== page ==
Elegantly woven, The Rise of Hastinapur is a worthy successor to the equally engaging The Winds of Hastinapur. Throwing light on the importance of women’s presence in the time of the Mahabharata, The Rise of Hastinapur brilliantly captures the lives of Amba, Kunti and Gandhari, giving you a comprehensive view of the characters of the great epic.
To be frank, I had minimal knowledge about the Mahabharata before I read these two books and I’m not proud of it. The fact that a person who is not well-versed in the Epic, such as me, can now write down the characters’ names and draw family trees with panache, reflects highly on the author’s ability to skillfully penetrate any reader’s mind.
In The Rise of Hastinapur, Sharath Komarraju brilliantly portrays the early signs of women empowerment, egged on by eminent sages like High Sage Parashurama who tells Amba: A priestess is slave to no man. In addition to the obvious delight that the book provides to us women, telling us in no uncertain ways that we shaped the past, we shape the present and we will shape the future, Sharath Komarraju has also crafted sections that have detailed and impressive descriptions of weaponry and tactics to cutthroat precision. For example, the fight between Parashurama and Bhishma.
In a book full of brilliant allusions, the only niggling worry is the confusion between who the author is trying to refer to. In dialogues of Kunti’s story that say “your king”, we get lost trying to understand if the king is of Shurasena or of Kunti. Also, certain doubts arise when referring to some characters like, “Is the person a he or a she?” For example, Agnayi. In some places, the author refers to Agnayi as “waved HIM away” and in some places, Agnayi is referred to as “a pink silk bundle in HER arms”. It might be that I am missing what the author is trying to say in less than obvious terms, but that’s what I thought.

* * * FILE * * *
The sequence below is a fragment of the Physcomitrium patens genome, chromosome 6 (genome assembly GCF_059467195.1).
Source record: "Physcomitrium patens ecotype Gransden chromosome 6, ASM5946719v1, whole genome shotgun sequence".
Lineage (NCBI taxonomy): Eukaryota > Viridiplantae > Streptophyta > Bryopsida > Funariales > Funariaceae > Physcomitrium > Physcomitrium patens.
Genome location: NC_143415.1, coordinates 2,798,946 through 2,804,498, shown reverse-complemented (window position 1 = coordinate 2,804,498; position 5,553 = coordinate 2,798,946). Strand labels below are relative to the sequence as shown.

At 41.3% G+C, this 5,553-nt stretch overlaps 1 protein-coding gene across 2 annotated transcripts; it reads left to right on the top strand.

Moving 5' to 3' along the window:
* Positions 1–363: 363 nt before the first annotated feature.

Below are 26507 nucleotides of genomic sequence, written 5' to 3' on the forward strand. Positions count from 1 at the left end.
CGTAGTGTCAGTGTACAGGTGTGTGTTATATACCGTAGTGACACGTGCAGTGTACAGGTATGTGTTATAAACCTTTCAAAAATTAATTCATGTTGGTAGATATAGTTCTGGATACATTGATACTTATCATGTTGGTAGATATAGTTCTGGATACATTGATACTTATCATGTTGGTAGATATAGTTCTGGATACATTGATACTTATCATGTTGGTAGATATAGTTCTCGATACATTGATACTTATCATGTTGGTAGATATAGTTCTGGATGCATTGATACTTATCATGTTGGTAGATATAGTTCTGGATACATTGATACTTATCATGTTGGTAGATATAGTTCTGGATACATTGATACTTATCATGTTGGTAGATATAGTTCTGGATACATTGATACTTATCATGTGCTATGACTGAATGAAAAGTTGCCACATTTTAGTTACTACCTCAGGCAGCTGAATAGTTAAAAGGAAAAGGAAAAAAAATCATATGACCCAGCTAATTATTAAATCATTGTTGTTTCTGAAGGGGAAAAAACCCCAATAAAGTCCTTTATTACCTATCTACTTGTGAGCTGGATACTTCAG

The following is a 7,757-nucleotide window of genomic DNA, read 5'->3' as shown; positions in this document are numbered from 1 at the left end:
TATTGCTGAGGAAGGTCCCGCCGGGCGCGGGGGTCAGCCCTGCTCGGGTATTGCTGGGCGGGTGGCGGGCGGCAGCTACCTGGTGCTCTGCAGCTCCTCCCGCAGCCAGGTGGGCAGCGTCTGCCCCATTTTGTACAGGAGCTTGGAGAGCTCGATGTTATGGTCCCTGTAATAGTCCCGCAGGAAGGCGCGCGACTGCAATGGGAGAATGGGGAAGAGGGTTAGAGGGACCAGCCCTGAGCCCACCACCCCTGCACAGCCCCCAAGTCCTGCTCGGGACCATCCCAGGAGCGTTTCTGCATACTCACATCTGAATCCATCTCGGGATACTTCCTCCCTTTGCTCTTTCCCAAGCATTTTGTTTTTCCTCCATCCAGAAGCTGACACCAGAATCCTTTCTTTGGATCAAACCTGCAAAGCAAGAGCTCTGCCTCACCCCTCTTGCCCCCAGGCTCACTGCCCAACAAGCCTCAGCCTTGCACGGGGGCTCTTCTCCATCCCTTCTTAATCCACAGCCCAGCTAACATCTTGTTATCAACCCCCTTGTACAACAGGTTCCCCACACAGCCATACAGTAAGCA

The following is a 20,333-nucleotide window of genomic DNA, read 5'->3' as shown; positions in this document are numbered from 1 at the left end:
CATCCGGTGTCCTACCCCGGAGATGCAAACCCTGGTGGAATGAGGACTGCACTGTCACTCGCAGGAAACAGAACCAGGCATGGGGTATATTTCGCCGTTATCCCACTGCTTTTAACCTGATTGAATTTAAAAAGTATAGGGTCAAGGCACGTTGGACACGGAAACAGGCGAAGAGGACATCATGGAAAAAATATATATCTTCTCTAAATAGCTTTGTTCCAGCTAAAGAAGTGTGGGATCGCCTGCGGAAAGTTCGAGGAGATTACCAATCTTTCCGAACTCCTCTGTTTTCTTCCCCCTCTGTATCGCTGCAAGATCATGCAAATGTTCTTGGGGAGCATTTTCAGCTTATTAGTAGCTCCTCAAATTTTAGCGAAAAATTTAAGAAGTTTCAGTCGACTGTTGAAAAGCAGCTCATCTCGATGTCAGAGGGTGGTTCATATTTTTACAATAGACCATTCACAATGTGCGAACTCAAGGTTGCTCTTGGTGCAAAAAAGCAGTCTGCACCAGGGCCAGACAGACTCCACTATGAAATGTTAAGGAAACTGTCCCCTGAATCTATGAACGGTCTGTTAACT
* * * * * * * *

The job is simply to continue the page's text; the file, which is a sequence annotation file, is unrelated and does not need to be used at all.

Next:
We hear of women who crave for careers and to build their own legacy; those who do not think of marriage. But in this age, we forget that women who want the opposite, exist too. Women like Gandhari, so exquisitely put forth by the author, who had to take up the throne at a young age, but yearn for someone by their side; yearn for marriage. It’s amazing how subtly Komarraju has woven the wants and needs of Gandhari. You don’t realize all this until you are well into her story but when you do, you want to hit yourself because it has been glaring you in the face all along!
The book has an eerie ability to sway your loyalties. It is not strange for you to sympathize with the enemy or loathe a character you knew of thought was good, when you see their behaviors varying with time. You get a sense of strong vindication when you see the object of your sympathies rising.
All in all, The Rise of Hastinapur is a literary gem! Sharath Komarraju expertly weaves storylines together at a steady and gripping pace to end the story/stories. In the end, the brilliant narrative leaves you asking for more!